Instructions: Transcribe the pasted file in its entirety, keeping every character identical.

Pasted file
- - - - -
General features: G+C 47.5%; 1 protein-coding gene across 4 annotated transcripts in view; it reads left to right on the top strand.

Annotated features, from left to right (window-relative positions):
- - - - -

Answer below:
General features: G+C 47.5%; 1 protein-coding gene across 4 annotated transcripts in view; it reads left to right on the top strand.

Annotated features, from left to right (window-relative positions):